#10

All i can see happening from this is an increase in illegal downloads. These guys are just so dumb…they should have got it by now. If you cant do what you want with it, why would you buy it ??? I assume they would have to display a “protection” warning on the case so that would turn people off straight away. I have an MP3 jukebox as well as an IPOD and an in car MP3 player. Do you think i would be buying a CD that stops me from using it on all my machines…not a chance. Big mistake Sony…big mistake !
[edited by andcorptech on 17.12.2004 08:52]


#11

I don’t think music companies really get it all. Somehow someway someone will figure out how to copy it. If worse came to worse and they actually made some infallable protection (which i don’t believe is possible with the cd format), they one person can try and make a really good sounding copy through an analog cable. all it takes is 1 copy and its all over the internet. Is personal cd copying really the most common form of cd pirating? I would have thought it was mp3 downloads.


#12

Well seeing as How To Dismantle An Atomic Bomb by U2 was available on the Internet around a month before its release date. It doesnt appear to work anyway.


#13

I never buy CDs in the shops, I will use iTunes or MSN Music to download it, then burn ‘n’ rip the iTunes/MSN version getting a nice clean mp3 :slight_smile:


#14

The pre-release was never cracked because I could never get a copy, if they’re so sure it’s 100% robust then why didn’t they give out samples? Also from the questions I read from idiots on this forum who had the lame cds, they did NOT work on DVD players which is not 100% compatible and is nothing more than an illegle TOC.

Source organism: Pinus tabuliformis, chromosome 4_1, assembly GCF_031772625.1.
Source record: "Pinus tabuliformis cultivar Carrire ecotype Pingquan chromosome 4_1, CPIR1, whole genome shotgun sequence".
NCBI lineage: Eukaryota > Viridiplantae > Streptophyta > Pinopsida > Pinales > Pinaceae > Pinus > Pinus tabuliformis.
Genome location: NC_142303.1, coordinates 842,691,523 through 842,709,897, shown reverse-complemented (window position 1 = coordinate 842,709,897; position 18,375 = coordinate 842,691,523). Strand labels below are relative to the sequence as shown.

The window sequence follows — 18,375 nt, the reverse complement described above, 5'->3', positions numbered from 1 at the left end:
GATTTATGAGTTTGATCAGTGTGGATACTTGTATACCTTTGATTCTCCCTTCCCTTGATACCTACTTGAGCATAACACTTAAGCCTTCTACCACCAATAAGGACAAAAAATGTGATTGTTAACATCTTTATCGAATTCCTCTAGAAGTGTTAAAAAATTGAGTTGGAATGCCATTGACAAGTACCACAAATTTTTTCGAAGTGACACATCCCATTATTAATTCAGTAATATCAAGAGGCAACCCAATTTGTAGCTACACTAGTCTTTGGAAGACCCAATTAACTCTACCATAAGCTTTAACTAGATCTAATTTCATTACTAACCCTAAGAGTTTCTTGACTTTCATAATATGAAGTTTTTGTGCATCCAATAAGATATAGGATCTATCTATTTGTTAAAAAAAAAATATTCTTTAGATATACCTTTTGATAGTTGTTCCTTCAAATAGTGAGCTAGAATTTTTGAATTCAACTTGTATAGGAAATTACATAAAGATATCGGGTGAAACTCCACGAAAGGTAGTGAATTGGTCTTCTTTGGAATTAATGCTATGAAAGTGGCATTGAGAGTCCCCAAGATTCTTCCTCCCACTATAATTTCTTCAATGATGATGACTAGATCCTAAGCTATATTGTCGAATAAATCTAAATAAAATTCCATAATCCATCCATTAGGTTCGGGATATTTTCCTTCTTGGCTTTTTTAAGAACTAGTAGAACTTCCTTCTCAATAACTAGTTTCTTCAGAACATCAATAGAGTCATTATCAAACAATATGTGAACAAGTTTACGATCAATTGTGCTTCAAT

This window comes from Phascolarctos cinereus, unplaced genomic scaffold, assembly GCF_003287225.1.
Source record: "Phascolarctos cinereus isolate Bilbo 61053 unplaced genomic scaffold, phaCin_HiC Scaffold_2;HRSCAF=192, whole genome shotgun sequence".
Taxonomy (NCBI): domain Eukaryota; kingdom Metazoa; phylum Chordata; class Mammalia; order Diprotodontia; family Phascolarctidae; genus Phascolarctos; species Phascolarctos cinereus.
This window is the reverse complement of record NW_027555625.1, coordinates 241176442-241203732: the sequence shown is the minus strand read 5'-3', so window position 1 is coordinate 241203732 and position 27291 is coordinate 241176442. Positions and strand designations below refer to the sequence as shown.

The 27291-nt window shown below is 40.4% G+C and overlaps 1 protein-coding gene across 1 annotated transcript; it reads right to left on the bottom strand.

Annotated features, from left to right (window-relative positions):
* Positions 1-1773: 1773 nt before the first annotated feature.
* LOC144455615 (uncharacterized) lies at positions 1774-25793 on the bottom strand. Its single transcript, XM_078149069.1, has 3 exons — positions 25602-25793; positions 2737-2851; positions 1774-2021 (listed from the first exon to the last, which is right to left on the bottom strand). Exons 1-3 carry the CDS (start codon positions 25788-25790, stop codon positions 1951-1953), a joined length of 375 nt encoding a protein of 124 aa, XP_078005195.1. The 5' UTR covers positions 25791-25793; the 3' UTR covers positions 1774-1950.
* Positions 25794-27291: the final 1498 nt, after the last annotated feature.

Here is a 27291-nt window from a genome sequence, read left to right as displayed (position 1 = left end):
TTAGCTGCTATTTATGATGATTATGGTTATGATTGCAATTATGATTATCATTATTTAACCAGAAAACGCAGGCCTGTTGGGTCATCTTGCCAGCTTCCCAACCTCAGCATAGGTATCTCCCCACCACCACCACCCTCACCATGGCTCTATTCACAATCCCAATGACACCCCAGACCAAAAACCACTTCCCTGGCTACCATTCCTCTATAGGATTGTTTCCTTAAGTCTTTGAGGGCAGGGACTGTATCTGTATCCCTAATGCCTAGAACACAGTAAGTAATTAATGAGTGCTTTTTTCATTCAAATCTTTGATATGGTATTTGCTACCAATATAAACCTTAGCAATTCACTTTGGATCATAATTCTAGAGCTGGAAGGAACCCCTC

#15

U2’s ‘How To Dismantle an Atomic Bomb’? More like U2’s ‘How To Dismantle Microsoft Digital Rights Management’ as i read on one site!


#16

bcn_246, sure you’ll get a nice clean rip from online music stores… at nice clean below CD quality levels. You’re buying music that’s already below CD quality and heavily encoded. Then you’re re-encoding the file again. Resulting in even more quality loss. Not exactly the option most of us want to go.


#17

Here we go again. I like to make back-ups of my cd’s. I wish I could have made back-ups of my vinyl records. :g


#18

FreqNasty - too right, i use to swear by Sony TV’s until after 1 year all my stuff broke. I’ll never buy sony again, they are a cheap brand that has a big name!


#19

Don’t forget, a big name with big prices.:wink:


#20

Two things: 1) This won’t last. 2) If it did work, I would not buy it. Any CD I buy I immediately dump into MP3 format for convenience’s sake. Hell, I even bought a Sony MP3 player that came bundled with Sony’s ADTRAC3 compression format. It seems they’d kill that technology with this new one.